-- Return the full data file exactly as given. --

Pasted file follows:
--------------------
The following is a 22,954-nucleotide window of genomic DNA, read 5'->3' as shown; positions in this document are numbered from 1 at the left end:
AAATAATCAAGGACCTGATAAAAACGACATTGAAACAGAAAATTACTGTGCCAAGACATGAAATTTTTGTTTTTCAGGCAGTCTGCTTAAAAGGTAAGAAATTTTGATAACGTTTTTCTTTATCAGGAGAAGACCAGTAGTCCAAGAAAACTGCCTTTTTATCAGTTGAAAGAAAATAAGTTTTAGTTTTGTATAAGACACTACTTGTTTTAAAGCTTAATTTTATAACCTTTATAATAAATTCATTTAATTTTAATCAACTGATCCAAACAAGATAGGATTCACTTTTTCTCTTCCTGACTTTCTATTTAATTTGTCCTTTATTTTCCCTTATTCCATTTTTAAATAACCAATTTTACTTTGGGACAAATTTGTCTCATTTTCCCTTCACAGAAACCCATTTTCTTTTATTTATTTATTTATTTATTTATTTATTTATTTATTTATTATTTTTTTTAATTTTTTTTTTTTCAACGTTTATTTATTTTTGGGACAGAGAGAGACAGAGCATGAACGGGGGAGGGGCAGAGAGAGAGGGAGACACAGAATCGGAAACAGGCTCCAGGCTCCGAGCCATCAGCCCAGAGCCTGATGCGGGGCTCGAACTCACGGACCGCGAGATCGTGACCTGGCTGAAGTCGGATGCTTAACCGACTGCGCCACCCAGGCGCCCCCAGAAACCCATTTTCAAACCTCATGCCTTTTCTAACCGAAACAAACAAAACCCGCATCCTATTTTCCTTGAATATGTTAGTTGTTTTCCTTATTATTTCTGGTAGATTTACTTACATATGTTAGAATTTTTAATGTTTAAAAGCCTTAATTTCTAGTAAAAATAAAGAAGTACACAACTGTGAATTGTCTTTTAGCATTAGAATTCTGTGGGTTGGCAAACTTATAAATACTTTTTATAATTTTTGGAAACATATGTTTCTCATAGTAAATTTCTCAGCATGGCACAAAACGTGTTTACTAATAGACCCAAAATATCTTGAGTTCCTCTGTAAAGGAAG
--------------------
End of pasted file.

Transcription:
The following is a 22,954-nucleotide window of genomic DNA, read 5'->3' as shown; positions in this document are numbered from 1 at the left end:
AAATAATCAAGGACCTGATAAAAACGACATTGAAACAGAAAATTACTGTGCCAAGACATGAAATTTTTGTTTTTCAGGCAGTCTGCTTAAAAGGTAAGAAATTTTGATAACGTTTTTCTTTATCAGGAGAAGACCAGTAGTCCAAGAAAACTGCCTTTTTATCAGTTGAAAGAAAATAAGTTTTAGTTTTGTATAAGACACTACTTGTTTTAAAGCTTAATTTTATAACCTTTATAATAAATTCATTTAATTTTAATCAACTGATCCAAACAAGATAGGATTCACTTTTTCTCTTCCTGACTTTCTATTTAATTTGTCCTTTATTTTCCCTTATTCCATTTTTAAATAACCAATTTTACTTTGGGACAAATTTGTCTCATTTTCCCTTCACAGAAACCCATTTTCTTTTATTTATTTATTTATTTATTTATTTATTTATTTATTTATTATTTTTTTTAATTTTTTTTTTTTCAACGTTTATTTATTTTTGGGACAGAGAGAGACAGAGCATGAACGGGGGAGGGGCAGAGAGAGAGGGAGACACAGAATCGGAAACAGGCTCCAGGCTCCGAGCCATCAGCCCAGAGCCTGATGCGGGGCTCGAACTCACGGACCGCGAGATCGTGACCTGGCTGAAGTCGGATGCTTAACCGACTGCGCCACCCAGGCGCCCCCAGAAACCCATTTTCAAACCTCATGCCTTTTCTAACCGAAACAAACAAAACCCGCATCCTATTTTCCTTGAATATGTTAGTTGTTTTCCTTATTATTTCTGGTAGATTTACTTACATATGTTAGAATTTTTAATGTTTAAAAGCCTTAATTTCTAGTAAAAATAAAGAAGTACACAACTGTGAATTGTCTTTTAGCATTAGAATTCTGTGGGTTGGCAAACTTATAAATACTTTTTATAATTTTTGGAAACATATGTTTCTCATAGTAAATTTCTCAGCATGGCACAAAACGTGTTTACTAATAGACCCAAAATATCTTGAGTTCCTCTGTAAAGGAAG